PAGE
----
We are proud to congratulate Helen Streeter on her new position as a runner at The Mill. Helen recently completed the character animation course at Escape Studios, and worked hard on putting together a showreel demonstrating her animation skills. The Mill is one of London's leading VFX houses and recently re-opened its film division following strong successes in commercials and music videos. The biggest hurdle in visual effects is always getting that first job and we couldn't be more pleased for Helen - congratulations.
If you want to create a seamless finish for your CG scenes, this is the video tutorial for you. This month, I've created a tutorial that explores how paint effects can be used to embed models into backplate environments simply and easily.
What's in this Tutorial?
First off, we'll take a look at paint effects and will explain how you can paint onto geometry. In order to do this, you’ll need to understand the importance of an object's UV which we will discuss as well. You'll then learn how to access a host of preset paint effect brushes that you can find in Maya.
Starting out in VFX can be difficult for junior artists, but the best place to start is your showreel. It needs to be compelling and to demonstrate all the technical skills that you possess.
My walk down memory lane continues...
I went on a simulator ride called 'Slot Car Boogie' at the weekend. it was actually made by some old friends at Rocket Films in Bournemouth quite some years ago. 1996 I believe! Rocket Films are sadly no longer trading but it lead me to wonder who makes these kind of films today? It's hard to find any reference of it in the UK, which is a shame as we were obviously quite good at it.
This work would have been done on a Silicon Graphics machine running PowerAnimator. To put this into perspective, this would have cost around £60-80K for the SGI hardware and the software for just one artist... Oh, how lucky we all are now!
If you know of any companies that do this type of work in the UK, do let me know.
As with most of my memory lane trips, the memories were normally pre Internet revolution. I have however found this on YouTube, Slot Car Boogie by the originator Ian Williams.
I had an email reminder today that Siggraph is less than two weeks away. It got me thinking about travel and how many of us probably miss the good old days when we would all go to Siggraph on our annual trip. These days, we are not only too busy, it's also harder to justify when all the information we could only find in trade shows is now available at our finger tips on the Internet.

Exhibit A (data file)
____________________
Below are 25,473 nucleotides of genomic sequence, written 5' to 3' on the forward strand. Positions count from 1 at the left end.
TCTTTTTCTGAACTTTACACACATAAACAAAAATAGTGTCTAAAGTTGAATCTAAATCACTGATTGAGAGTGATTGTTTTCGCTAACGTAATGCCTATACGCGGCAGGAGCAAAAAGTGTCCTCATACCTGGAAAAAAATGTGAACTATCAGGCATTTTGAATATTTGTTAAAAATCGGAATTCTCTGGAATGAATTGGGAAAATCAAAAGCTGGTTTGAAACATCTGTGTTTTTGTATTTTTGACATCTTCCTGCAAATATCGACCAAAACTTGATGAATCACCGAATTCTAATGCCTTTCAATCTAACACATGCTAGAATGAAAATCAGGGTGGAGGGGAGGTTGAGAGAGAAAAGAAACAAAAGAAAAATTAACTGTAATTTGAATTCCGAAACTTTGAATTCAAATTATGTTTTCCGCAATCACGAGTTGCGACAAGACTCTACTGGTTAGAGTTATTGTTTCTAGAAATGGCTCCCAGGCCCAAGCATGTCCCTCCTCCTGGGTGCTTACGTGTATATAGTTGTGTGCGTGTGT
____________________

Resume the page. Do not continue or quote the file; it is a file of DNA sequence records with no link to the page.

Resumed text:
For some reason 'Digital Media World' popped into my head. Is anyone old enough to remember DMW? It was THE show to be at in Europe and was held in London every November. It was the trade show part of an awards ceremony called LEAF. I did a quick Google search, but couldn't actually find any links to DMW that I could point you towards - it's obviously that long ago!
A few weeks ago, I wrote about how buoyant the VFX industry is and how Senior NUKE Compositors are in high demand. Well, the surge in demand for mid-level and senior artists is continuing. With some of the biggest releases for 2011 and 2012 (films like The Twilight Saga: Breaking Dawn and War Horse) being worked on in London's Soho, the post houses have never been busier.
I met up with Jon Wadelton at The Foundry a few days ago and we had a chat about what's new in NUKE 6.3. Here's what he had to say.
It wouldn't be right to let Potter go by and not say a word about it?
Personally I loved it - the early days especially and finally HP7 which was amazing, even in 3D!
And for all our friends in Soho, it's also an end to something which has played a major part in the rise and growth of VFX in the UK. The Industry would have survived and prospered without it but I am not sure it would have had the meteoric rise it did if ILM had not passed the work over to this side of the Atlantic...
Chris Mulcaster is a great example of someone who got to where he wanted to be through hard work and determination. Chris studied our VFX Production course and it gave him all of the skills he needed to secure a job in the VFX Industry. But he didn't just study the course, he poured his heart and soul into it. This is the sort of dedication which pushes you to achieve great things and which sets you apart in a very competitive industry.
How VFX artists can seize the opportunities of this changing landscape
His films certainly divide modern critics and audiences alike, which is perhaps no surprise. In a Hollywood saturated with formulaic product for multiplex audiences, his films are an anomaly, breaking from a conventional narrative and featuring extended, languid shots of the natural world that often serve to emphasise his character's - and therefore Man's - insignificance in the face of events.
If you want to replicate the complexity of real world objects, you need to create materials that mimic them and this month's free tutorial will show you exactly how to do that. A car body is made up of lots of materials or layers, like metal and paint. If you want to create a rusty car you'll need more materials to create the common signs of deterioration. Many Maya users will be familiar with the 'layered shader' and 'layered texture' nodes. This tutorial asks what happens if you are using the MIA material and rendering in Mental Ray.
Here's another escapee reel for your viewing pleasure.
The Animation Festival ‘Annecy’ invited me to give a talk about my career as an animator and to lift the lid on a few Animation Mysteries as well. As much as I love working at Escape Studios, it was great to talk about my life as a freelance animator and some of the jobs that have shaped my career like ‘Who Framed Roger Rabbit’ and ‘The Lion King’. It was also nice to see that people were interested in this too!